For activist and writer Rebecca Solnit (b. 1961), memory is the story we use to keep us company. Hope is the memory of things that haven’t yet happened. Through these structures, we form our existence, our consciousness. The Faraway Nearby carries us into these issues.
[The places we love] give us continuity, something to return to, and offer a familiarity that allows some portion of our own lives to remain connected and coherent. They give us an expansive scale in which our troubles are set into context, in which the largeness of the world is a balm to loss, trouble, and ugliness.
This tethering to stories and narratives echoes the words of British novelist Penelope Lively who wrote “Memory is ballast” or German critic Walter Benjamin who thought memory was consciousness. Through tales of her childhood, family, and things as vast as Mary Shelley’s landscapes in Frankenstein and as specific as apricots, Solnit pulls the extended parts of herself back into the fold, back into a cohesive whole.
Stories are compasses and architecture; we navigate by them, we build our sanctuaries and our prisons out of them, and to be without a story is to be lost in the vastness of a world that spreads in all directions like arctic tundra or sea ice.
As Solnit sorts through issues like the alienation of home, the space of memory, and the narration of our lives, the real heart of the book is her mother’s Alzheimer’s and Solnit’s lifelong pain from their relationship.1
My story is a variation on one I’ve heard from many women over the years, of the mother who gave herself away to everyone or someone and tried to get herself back from a daughter.
Solnit is gathering parts of her scattered self—or forming herself against the ruins of her mother’s shore. The book is not only about storytelling; it is Solnit storytelling. Standing in the shoes of her younger self and building new architecture. Like many who turned to art to express what cannot be said, Solnit concurs “Writing is saying to no one and to everyone the things, it is not possible to say to someone.” Telling the story becomes the means to understand.2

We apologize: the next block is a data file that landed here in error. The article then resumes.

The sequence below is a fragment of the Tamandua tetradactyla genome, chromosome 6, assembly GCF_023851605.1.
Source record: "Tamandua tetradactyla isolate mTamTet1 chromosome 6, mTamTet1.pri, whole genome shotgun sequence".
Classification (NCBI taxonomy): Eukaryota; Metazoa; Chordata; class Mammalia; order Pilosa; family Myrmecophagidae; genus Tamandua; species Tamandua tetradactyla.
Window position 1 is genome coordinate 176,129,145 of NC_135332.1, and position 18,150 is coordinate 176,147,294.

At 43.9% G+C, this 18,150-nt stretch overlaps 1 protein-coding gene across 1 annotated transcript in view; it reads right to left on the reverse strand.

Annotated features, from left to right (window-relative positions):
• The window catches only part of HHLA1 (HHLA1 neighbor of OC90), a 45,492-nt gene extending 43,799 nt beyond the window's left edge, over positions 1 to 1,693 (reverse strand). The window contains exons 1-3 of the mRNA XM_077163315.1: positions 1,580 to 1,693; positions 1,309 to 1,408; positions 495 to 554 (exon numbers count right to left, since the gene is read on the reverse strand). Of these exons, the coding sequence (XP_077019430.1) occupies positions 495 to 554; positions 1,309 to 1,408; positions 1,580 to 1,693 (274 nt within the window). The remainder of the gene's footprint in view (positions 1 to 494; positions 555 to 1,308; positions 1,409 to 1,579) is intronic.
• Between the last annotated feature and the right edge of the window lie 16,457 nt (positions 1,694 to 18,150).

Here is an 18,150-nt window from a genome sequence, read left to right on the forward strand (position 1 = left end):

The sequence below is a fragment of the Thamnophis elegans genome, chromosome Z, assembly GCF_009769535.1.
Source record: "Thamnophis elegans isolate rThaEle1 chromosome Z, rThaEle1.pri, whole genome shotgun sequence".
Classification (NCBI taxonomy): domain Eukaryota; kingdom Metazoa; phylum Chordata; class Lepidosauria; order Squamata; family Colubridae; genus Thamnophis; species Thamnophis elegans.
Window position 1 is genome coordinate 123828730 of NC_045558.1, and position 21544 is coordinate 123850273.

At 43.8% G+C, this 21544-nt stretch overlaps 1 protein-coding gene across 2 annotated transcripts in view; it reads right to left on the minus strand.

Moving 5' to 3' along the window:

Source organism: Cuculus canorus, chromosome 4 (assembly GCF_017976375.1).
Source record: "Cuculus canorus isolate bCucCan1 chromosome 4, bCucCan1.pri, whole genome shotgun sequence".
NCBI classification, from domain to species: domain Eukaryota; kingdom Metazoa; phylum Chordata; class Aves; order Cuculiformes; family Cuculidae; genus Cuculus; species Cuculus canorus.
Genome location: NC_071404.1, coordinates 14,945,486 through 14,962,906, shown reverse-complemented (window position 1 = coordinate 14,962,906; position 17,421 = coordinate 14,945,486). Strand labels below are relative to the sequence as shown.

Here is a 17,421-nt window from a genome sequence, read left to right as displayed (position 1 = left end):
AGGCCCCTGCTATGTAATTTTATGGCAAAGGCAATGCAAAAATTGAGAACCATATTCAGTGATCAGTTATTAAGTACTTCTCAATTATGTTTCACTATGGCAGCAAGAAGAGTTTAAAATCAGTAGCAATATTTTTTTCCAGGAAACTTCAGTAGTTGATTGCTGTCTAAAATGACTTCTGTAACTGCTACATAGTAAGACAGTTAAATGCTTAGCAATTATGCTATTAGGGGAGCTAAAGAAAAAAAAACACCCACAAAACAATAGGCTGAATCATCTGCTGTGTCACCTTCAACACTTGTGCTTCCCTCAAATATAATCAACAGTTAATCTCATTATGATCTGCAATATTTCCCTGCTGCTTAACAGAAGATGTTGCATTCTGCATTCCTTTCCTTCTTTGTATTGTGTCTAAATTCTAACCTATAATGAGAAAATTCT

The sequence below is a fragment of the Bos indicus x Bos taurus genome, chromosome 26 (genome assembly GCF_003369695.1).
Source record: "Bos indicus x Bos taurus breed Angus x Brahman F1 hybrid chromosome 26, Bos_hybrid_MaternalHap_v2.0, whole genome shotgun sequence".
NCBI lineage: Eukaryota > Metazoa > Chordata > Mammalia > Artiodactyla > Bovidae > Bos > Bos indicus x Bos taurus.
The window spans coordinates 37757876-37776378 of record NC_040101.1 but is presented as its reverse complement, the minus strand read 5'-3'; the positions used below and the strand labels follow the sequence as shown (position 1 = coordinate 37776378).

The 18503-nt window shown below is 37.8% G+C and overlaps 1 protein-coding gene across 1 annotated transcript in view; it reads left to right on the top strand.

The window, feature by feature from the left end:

To love someone is to put yourself in their place, we say, which is to put yourself in their story, or figure out how to tell yourself their story.
In The Faraway Nearby we join Solnit into the largeness of the world and yet, still reach limits of understanding. There are some stories we simply cannot fully understand. The drawback of The Faraway Nearby is that while Solnit fully empathizes with her younger self, she fails to find empathy for her mother. Her mother remains a villain. Unreachable. I think Solnit is aware of this shortcoming, however.
We tell ourselves stories in order to live, or to justify taking lives, even our own, by violence or by numbness and the failure to live; tell ourselves stories that save us and stories that are the quicksand in which we thrash and the well in which we drown.
From her coinage of the phrase “mansplaining” to her ever-watchful eye towards injustices, environmental degradation, and the most untouchable kernels of hope, Solnit is a consistent writer and a contemporary force.
Accompany The Faraway Nearby with tales from unparalleled storyteller Maya Angelou, who somehow, in the middle of a horrid century, presented us with unblinking light of being: I Know Why the Caged Bird Sings or her last book before she died, Mom & Me & Mom.
Solnit believes storytelling is bearing witness. Peer deeper into this concept with Elie Wiesel’s testimony of the Holocaust or my own study of the limitations and burdens of being a witness. There is always an uncrossable frontier of knowledge when we try to understand each other. But we must still try. To do so – according to Solnit – is an act of love.